Neurovascular interaction and the pathophysiology of diabetic retinopathy
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Diabetic retinopathy (DR) is the most severe of the several ocular complications of diabetes, and in the United States it is the leading cause of blindness among adults 20 to 74 years of age. Despite recent advances in our understanding of the pathogenesis of DR, there is a pressing need to develop novel therapeutic treatments that are both safe and efficacious. In the present paper, we identify a key mechanism involved in the development of the disease, namely, the interaction between neuronal and vascular activities. Numerous pathological conditions in the CNS have been linked to abnormalities in the relationship between these systems. We suggest that a similar situation arises in the diabetic retina, and we propose a logical strategy aimed at therapeutic intervention.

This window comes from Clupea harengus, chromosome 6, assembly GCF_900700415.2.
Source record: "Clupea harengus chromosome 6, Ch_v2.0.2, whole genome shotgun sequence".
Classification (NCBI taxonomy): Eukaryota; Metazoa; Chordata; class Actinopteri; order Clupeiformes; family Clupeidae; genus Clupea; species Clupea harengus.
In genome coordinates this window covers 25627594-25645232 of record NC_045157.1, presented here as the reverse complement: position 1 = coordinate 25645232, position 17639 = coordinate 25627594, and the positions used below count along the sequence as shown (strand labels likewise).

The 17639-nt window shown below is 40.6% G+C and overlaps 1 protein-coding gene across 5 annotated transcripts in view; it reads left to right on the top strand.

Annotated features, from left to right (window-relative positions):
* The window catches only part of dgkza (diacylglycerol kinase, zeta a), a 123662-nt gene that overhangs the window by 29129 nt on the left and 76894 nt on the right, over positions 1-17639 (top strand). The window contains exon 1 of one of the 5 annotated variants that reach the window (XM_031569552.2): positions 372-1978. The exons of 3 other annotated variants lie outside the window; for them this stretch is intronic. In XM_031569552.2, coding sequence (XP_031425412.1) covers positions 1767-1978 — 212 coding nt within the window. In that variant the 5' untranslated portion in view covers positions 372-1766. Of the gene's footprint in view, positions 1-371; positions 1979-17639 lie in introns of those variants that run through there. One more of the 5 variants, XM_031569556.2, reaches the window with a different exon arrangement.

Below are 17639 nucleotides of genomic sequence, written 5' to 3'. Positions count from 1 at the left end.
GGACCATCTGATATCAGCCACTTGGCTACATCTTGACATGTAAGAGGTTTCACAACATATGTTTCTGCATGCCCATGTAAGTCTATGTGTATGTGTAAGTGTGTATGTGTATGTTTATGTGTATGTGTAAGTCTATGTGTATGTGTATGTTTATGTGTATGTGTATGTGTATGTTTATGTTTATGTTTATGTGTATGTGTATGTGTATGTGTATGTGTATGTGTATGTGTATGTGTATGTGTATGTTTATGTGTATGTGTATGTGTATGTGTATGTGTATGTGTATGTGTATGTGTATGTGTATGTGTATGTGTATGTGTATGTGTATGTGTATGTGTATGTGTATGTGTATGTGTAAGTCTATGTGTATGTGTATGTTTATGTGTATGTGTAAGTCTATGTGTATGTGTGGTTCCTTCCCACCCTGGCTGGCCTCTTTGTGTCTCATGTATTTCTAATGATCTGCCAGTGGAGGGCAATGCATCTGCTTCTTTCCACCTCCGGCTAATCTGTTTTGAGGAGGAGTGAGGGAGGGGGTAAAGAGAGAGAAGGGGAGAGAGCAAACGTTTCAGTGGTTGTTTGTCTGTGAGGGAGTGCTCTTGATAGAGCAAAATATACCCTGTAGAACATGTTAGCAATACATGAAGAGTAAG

© The Author(s), 2011. This article is distributed under the terms of the Creative Commons Attribution License. The definitive version was published in Experimental Diabetes Research 2011 (2011): 693426, doi:10.1155/2011/693426.
Suggested CitationArticle: Qian, Haohua, Ripps, Harris, "Neurovascular interaction and the pathophysiology of diabetic retinopathy", Experimental Diabetes Research 2011 (2011): 693426, DOI:10.1155/2011/693426, https://hdl.handle.net/1912/4770
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